Maxwell Dlamini: repression is growing every day in Swaziland

“The Swazi people have no political rights whatsoever – if you criticise the government you are considered a terrorist. Every day the repression is growing”. Maxwell Dlamini is describing the situation in his country, Swaziland – a country where those who peacefully advocate democracy are harassed, detained and tortured, where two thirds of the population survives on less than a dollar a day whilst the royal family lives in luxury, and where over 40% have AIDS.

Maxwell Dlamini is the newly elected president of the Swaziland National Union of Students (SNUS), and is giving a presentation in Copenhagen on the current situation in Swaziland and SNUS’s role in the fight for democratisation. He is in Denmark for two weeks this November, invited by Africa Contact, to advocate the position of SNUS, an organisation for tertiary students in Swaziland that can count 8000 of a total of 9000 tertiary students in Swaziland as either collective or individual members.  SNUS deals with both student-related issues, such as the meagre students’ grants and the attainment of free primary school education, and the more overall issue of advocating a democratic Swaziland. SNUS also tries to counterbalance government propaganda, says Maxwell Dlamini. “Many people in Swaziland are uneducated as education in Swaziland is not a priority. In fact the king does not want the youth of Swaziland to go to school at all. And even those who are educated are indoctrinated by the government. We try to make students go to school and be educated, as well as be aware of this indoctrination”.

Maxwell Dlamini says that students in Swaziland have always been in the forefront of the political struggle for democracy in Swaziland. This was proven by the peaceful students’ marches in February that counted well over 5000 students participants and provoked a brutal response from the government that included the tear-gassing, physical assault, and arrests of the marchers. The regime is evidently trying to hinder organisations that in any way advocate change, such as SNUS, from functioning, and agents of the regime infiltrate all SNUS meetings, as they do the other members of the democratic movement. “And if you say something wrong the police turn up the next day and detain you”, says Maxwell.

SNUS are members of the Swaziland United Democratic Front (SUDF), an umbrella organisation of all progressive forces advocating democracy in the country because of a belief in peaceful democratisation. “We are members of the community before we are students”, as Maxwell says, quoting SNUS’s motto. “We support the SUDF’s position that change can only come through a peaceful, participatory process. If we can all put our efforts together to fight this regime, maybe we can achieve democracy in five or ten year’s time, but the repression is growing every day in Swaziland”.

And the regime is resisting all calls for change with increasing brutality and even internationally sanctioned and supervised measures, such as the 2005 constitution, are rigged in favour of the regime. “The new constitution was imposed by the royal family after pressure from the international community”, says Maxwell. “The constitution has a very good bill of rights, but these rights are taken away on the next page”.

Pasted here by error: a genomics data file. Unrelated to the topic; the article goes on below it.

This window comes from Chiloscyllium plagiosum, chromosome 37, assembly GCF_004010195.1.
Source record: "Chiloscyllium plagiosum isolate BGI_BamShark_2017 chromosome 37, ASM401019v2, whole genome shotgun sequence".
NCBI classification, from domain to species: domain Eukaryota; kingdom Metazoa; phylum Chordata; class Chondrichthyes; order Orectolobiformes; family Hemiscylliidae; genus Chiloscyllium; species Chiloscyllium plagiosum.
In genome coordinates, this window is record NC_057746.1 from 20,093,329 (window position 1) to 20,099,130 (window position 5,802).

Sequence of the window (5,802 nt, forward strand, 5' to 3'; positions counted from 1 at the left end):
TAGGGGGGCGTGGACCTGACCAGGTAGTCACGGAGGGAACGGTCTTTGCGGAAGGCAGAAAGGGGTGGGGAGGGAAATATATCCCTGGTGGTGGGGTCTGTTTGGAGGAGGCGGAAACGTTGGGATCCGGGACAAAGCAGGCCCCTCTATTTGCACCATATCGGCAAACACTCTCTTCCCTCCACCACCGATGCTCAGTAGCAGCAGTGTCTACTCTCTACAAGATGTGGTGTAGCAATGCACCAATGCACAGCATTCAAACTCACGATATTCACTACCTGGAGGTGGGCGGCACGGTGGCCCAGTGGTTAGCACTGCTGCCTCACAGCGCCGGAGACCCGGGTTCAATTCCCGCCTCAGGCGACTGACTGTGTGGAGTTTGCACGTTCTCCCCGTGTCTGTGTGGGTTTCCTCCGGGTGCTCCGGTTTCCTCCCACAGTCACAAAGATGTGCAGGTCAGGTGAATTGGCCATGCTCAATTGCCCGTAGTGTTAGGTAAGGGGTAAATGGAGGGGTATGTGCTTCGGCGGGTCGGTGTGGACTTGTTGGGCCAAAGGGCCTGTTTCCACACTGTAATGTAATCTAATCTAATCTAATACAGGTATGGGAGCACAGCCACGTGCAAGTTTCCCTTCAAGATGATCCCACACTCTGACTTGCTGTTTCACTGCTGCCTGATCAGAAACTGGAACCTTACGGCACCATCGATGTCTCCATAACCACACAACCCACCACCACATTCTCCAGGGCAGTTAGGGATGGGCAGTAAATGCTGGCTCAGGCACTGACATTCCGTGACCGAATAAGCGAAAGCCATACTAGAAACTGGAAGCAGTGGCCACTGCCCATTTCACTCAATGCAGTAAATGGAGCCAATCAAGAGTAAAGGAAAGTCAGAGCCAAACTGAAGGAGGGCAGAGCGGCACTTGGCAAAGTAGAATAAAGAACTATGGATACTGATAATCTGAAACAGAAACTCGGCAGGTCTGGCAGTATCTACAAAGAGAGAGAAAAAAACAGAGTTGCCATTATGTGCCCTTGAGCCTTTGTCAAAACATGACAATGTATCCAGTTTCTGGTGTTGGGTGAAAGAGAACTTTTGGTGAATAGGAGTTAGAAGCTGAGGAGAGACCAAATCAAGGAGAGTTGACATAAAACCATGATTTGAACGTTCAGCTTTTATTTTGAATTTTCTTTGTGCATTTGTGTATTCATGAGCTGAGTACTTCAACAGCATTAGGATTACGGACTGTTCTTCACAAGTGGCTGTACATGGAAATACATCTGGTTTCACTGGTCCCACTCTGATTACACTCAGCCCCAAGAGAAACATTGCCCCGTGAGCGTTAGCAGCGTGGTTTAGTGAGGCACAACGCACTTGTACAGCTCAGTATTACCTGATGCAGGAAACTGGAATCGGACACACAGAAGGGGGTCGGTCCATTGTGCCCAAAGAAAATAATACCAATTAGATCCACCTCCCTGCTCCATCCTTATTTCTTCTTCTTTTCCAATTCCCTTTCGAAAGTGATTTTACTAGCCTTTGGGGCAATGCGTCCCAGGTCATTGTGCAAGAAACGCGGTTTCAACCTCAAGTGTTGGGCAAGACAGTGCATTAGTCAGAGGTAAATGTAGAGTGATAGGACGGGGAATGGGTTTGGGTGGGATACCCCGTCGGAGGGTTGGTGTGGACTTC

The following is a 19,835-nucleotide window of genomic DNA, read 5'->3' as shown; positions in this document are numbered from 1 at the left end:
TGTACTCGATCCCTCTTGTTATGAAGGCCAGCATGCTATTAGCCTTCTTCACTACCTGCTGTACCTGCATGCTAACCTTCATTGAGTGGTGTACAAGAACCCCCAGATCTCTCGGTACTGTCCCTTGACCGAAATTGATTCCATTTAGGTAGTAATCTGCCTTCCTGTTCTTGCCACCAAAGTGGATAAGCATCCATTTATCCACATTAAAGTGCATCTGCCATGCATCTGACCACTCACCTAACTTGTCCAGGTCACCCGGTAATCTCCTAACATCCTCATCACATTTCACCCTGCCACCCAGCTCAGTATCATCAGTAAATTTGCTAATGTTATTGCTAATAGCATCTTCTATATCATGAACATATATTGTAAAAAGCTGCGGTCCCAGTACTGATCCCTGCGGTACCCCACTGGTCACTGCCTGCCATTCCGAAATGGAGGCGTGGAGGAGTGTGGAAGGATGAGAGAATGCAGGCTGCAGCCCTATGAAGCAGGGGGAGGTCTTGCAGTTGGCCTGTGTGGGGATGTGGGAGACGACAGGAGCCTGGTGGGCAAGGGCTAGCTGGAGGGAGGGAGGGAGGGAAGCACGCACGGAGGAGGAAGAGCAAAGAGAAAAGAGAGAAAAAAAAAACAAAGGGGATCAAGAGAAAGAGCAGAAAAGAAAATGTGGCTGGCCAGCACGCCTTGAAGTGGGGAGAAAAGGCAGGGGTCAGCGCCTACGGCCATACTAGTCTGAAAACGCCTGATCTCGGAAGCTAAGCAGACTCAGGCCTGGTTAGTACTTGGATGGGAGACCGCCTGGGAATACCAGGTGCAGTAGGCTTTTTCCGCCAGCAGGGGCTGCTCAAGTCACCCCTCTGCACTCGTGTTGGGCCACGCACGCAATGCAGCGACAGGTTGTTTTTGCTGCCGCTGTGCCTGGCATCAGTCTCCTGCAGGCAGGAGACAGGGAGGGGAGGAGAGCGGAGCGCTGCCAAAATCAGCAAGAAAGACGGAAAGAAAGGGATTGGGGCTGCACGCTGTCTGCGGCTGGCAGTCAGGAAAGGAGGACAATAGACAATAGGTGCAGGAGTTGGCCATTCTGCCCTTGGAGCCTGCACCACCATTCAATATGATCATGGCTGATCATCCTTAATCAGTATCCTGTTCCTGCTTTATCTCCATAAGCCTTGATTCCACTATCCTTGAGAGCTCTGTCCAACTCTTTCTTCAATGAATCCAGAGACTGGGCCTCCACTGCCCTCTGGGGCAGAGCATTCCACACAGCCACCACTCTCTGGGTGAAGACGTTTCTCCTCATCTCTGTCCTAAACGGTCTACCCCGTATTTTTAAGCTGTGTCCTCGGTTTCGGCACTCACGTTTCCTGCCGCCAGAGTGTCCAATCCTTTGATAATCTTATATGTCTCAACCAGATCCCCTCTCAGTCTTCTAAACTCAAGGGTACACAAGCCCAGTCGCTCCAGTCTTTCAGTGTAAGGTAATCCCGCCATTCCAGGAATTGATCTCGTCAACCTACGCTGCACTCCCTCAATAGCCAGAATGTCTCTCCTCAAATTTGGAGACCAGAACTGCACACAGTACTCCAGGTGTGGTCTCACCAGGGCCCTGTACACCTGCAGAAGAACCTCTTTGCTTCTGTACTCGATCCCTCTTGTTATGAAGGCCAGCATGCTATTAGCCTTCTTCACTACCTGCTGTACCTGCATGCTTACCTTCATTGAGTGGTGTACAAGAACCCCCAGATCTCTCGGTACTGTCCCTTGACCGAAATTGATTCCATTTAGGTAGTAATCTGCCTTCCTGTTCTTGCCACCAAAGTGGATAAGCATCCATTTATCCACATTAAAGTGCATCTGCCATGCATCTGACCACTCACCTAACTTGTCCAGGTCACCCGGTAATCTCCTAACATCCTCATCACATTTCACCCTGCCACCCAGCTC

And according to Maxwell Dlamini, everyone wants change in Swaziland, except perhaps the minority of Royals and sycophants that benefit financially from the current regime, and the situation is becoming increasingly urgent.  “Swaziland is now in financial crises and by the end of the month, I don’t believe the regime will be able to pay civil servants’ salaries”. He says that SNUS is not relying on the financial crisis bringing change by itself, however. “We have a programme of action within the SUDF that we will implement to force the government to democratise, including protesting and involving the international community”.

And this programme is seemingly working as the Swazi regime is being increasingly criticised by the IMF, the USA, the EU, and in particularly neighbouring South Africa, meaning that Swaziland has had to find friends elsewhere to try and secure loans to save its ever more volatile economy, especially in the Middle East. “The king rarely goes to Europe now, I guess because of the increasing criticism. But we need the international community to isolate the regime”, Maxwell says, “and the SUDF is the vehicle to make this happen”.

But what is perhaps even more worrying than the shenanigans and brutality of the regime is the indiscriminate nature of its persecution of all oppositional voices in Swaziland by the regime, however moderate. The regime should listen to, and not persecute, intelligent and moderate leaders such as Maxwell Dlamini who, amongst other things, peacefully advocates a constitutional monarchy. “All we want is a democratic government. We do not want to get rid of the king – we just want to elect our own government and be able to criticise whatever it does. We need the king as a cultural symbol, although I think he will leave the country if Swaziland becomes a democracy. He has got to much pride”, Maxwell says.

It is a well known lesson for all governments and regimes that if you persecute and harass the moderate forces, you end up strengthening those radicals who advocate violence. But the regime is clinging to power seemingly oblivious of the fact that change is more or less inevitable.


Swazilandsk studenterpolitiker: Historien vil dømme os, HippoCampus, December 2010 (side 10)

Borgerne har ingen rettigheder overhovedet, Rød + Grøn, December 2010 (page 6)

– Jeg kan ikke være bange, Arbejderen, 11 November 2010

Demokratiforkæmper fra Swaziland frygter blodbad, Modkraft, 5 November 2010

7 Responses to Maxwell Dlamini: repression is growing every day in Swaziland

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